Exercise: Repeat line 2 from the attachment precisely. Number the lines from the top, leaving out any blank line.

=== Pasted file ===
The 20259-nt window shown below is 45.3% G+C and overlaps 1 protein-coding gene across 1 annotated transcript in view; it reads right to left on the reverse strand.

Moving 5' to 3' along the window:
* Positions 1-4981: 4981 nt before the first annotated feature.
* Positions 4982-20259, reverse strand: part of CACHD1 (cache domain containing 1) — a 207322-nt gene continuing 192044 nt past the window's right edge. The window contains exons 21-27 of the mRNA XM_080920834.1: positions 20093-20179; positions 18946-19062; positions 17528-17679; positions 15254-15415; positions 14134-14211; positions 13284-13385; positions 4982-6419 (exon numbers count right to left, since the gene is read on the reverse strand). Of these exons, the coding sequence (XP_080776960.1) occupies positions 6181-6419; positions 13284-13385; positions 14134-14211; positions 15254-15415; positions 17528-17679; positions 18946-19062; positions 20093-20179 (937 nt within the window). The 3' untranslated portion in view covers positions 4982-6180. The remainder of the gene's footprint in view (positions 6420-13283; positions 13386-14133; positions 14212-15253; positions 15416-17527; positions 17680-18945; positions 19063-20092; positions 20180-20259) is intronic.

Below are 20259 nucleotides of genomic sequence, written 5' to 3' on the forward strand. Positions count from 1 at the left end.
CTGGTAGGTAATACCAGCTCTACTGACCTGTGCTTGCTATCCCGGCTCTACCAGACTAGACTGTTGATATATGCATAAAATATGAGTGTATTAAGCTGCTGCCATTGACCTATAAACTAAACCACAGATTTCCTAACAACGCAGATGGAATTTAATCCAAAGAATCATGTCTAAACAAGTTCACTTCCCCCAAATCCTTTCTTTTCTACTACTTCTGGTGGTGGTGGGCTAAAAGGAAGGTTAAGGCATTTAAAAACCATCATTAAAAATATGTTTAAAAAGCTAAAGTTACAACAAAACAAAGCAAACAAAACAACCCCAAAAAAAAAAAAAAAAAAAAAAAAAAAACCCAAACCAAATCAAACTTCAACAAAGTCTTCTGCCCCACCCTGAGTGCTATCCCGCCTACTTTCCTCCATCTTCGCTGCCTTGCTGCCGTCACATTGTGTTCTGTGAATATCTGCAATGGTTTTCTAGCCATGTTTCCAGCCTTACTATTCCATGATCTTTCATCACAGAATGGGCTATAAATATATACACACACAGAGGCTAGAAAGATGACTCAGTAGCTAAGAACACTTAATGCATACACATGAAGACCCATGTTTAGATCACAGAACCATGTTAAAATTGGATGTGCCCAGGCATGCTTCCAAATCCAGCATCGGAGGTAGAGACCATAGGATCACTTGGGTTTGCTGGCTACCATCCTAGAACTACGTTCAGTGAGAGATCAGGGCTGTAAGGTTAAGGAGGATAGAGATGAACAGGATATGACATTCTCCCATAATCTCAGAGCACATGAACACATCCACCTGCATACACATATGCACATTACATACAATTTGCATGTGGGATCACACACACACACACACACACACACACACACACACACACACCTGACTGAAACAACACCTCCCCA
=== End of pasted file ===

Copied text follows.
Moving 5' to 3' along the window: